How to Properly Paint a Wall: The Best Coat of Paint Can’t Hide Bumpy Walls
Fill holes with lightweight spackling compound and sand them smooth when it dries. Then go over the entire wall with 100-grit sandpaper mounted in a drywall sanding handle. The ultimate setup for this job is a pole-mounted drywall sander with a 100-grit mesh drywall sanding screen, but any method of sanding off old paint lumps and bumps will do. Next mask off the baseboard and window and door trim. Slide the blade of a flexible putty knife along the edge of the masking tape to seal it. Otherwise paint will bleed underneath.
How to Properly Paint a Wall: Avoid Fat Edges and Roller Marks
Ridges of paint left by the edge of the roller, or “fat edges,” are a common problem. And if left to dry, they can be difficult to get rid of without heavy sanding or patching. Here are a few ways to avoid the problem:
Don’t submerge the roller in the paint to load it. Paint can seep inside the roller cover and leak out while you’re rolling. Try to dip only the nap. Then spin it against the screen and dip again until it’s loaded with paint.
Don’t press too hard when you’re smoothing out the paint.
Never start against an edge, like a corner or molding, with a full roller of paint. You’ll leave a heavy buildup of paint that can’t be spread out. Starting about 6 in. from the edge, unload the paint from the roller. Then work back toward the edge.
Unload excess paint from the open end of the roller before you roll back over the wall to smooth it out. Do this by tilting the roller and applying a little extra pressure to the open side of the roller while rolling it up and down in the area you’ve just painted.
Secrets to Silky Smooth Paint
Okay, this isn’t really a secret like professional painters are guarding this information jealously, hoping and praying you’ll never find out. There are no secret paint police to prevent the average homeowner from knowing their tricks.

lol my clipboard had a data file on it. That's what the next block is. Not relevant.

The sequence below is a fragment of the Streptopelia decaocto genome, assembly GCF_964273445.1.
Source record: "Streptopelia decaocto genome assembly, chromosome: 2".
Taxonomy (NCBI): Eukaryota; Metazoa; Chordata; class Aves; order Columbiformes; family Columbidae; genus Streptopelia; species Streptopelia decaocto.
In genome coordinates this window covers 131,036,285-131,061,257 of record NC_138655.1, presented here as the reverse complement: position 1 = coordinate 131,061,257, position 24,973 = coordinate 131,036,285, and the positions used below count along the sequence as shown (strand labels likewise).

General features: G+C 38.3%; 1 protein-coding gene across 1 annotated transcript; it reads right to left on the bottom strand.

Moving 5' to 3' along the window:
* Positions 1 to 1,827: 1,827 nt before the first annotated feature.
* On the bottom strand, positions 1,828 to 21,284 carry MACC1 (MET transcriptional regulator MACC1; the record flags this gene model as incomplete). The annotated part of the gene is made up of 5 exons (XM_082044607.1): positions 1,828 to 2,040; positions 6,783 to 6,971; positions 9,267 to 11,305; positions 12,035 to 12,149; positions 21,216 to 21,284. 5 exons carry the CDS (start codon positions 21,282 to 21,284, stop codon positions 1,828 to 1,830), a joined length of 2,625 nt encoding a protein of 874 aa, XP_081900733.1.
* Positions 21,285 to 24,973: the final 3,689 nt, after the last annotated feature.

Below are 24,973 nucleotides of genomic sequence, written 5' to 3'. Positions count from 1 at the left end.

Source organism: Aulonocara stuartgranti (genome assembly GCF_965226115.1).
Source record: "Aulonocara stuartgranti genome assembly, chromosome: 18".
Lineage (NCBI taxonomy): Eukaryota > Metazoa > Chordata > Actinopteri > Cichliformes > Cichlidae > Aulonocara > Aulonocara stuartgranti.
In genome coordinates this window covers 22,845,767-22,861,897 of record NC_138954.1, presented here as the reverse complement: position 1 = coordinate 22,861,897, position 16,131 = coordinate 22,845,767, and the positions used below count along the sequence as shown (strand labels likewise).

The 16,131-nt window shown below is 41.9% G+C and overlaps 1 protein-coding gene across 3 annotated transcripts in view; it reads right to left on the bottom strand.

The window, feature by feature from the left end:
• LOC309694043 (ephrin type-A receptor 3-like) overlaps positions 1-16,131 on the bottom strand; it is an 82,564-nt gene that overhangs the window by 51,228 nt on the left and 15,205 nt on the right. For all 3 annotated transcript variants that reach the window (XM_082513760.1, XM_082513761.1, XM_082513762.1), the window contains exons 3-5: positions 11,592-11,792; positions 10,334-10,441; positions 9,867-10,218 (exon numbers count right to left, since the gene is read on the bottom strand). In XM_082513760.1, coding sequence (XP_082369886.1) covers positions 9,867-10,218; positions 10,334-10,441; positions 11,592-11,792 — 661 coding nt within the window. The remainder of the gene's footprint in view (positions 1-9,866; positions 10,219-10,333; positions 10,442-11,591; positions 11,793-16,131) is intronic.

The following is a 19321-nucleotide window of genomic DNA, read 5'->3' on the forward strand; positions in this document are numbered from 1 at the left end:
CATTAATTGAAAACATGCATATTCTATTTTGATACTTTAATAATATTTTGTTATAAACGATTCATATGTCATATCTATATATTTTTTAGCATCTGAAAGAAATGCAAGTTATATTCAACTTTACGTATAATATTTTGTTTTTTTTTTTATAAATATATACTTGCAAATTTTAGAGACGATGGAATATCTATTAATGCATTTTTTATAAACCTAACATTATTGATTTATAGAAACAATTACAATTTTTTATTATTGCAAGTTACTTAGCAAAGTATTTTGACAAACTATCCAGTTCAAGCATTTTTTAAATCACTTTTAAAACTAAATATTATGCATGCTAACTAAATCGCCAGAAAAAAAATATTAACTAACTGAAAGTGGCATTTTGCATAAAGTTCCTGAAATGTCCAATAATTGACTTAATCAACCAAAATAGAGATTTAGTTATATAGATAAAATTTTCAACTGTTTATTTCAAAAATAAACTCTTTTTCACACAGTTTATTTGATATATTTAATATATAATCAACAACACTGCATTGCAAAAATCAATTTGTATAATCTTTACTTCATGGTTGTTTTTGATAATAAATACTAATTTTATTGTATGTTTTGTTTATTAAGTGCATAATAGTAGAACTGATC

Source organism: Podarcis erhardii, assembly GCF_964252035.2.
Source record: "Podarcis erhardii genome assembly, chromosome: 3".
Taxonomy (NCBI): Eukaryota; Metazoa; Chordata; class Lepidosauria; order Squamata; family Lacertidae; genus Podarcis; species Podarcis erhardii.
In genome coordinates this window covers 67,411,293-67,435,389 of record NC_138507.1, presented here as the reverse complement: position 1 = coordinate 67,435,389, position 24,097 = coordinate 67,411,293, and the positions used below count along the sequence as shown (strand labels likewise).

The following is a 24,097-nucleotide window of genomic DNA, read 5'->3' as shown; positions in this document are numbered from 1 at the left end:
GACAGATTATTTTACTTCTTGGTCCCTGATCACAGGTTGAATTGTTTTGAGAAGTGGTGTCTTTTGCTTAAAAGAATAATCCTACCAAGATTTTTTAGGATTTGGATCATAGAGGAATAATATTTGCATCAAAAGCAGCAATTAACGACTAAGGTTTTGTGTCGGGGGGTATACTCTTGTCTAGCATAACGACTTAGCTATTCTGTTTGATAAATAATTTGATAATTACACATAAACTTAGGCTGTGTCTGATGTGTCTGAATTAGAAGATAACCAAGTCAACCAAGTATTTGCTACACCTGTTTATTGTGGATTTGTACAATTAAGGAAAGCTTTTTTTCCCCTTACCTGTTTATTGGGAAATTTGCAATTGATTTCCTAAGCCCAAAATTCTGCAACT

It’s just plain good sense to know how to get a super smooth coat of paint when you need it, and that’s what I’ll show you today. Trim, cabinets, woodwork, these all need smooth paint without brush marks and globs of paint scattered throughout. Follow these tips and you can get beautiful results.
- Prep the Wood
Sand any bare wood to 120-grit and no finer. This will give the primer good “tooth” to hold on and create the right base to start with. A good paint job is all in the prep before you even touch a paint brush.
- Sand Your Primer
Without a smooth base, you can’t get a smooth finish. I always use oil-based primer on woodwork and cabinets so that I can sand it down to a super smooth feel before beginning my finish painting. Use 220-grit paper or fine sanding sponges to sand everything down once the primer has dried enough that it generates dust when sanded. If it’s gumming up the paper, then it’s too early to sand. Make sure to blow off any remaining dust when you’re done.
- Use Additives
I’m a big believer in products like Floetrol and Penetrol, which are additives for your paint that slow down the drying process and make the paint less gummy. Thinner paint lays down better and helps hide brush marks. Thick, gloppy paint will look…thick and gloppy. Fast drying is not a positive thing for paint when you want a silky smooth finish. If you’re not using these already, look into them.
- Buy The Right Paint
Don’t skimp on paint. It truly does turn out that the more you pay for paint, the better it is. And for finish work like we are talking about, don’t buy bargain paint. For woodwork and cabinets, consider Enamel paint which dries harder than regular paint. Oil-based paints along with water-based options both have their place here, depending on your comfort.
- Strain Your Paint
The first pour out of the can is usually clean and clear of boogers, but every pour after that has a good chance of globs scattered throughout. You likely won’t see them until they are on your beautifully prepped surface, at which time, it’s too late. Paint stores have lots of cheap strainers in stock for good reason. Don’t kid yourself that this step doesn’t apply to you.
Using good painting techniques is key to achieving professional-looking results. Another tip is to use enough paint. Get into the habit of going to the paint can often. Let the paint do the work, and you’ll save time and get the finish you want.
Using a Brush
- Hold a brush near the base of the handle.
- Dip half the bristles into the paint and tap on the lip of the can. Don’t wipe it on the side.
- Paint with enough pressure to bend the bristles slightly — don’t bear hard on the brush.
- A 1″-2″ brush offers good control so it is well-suited for detail work such as cutting in around windows or painting molding. To apply paint to larger surfaces such as doors, use a 3″-4″ brush.
Using a Roller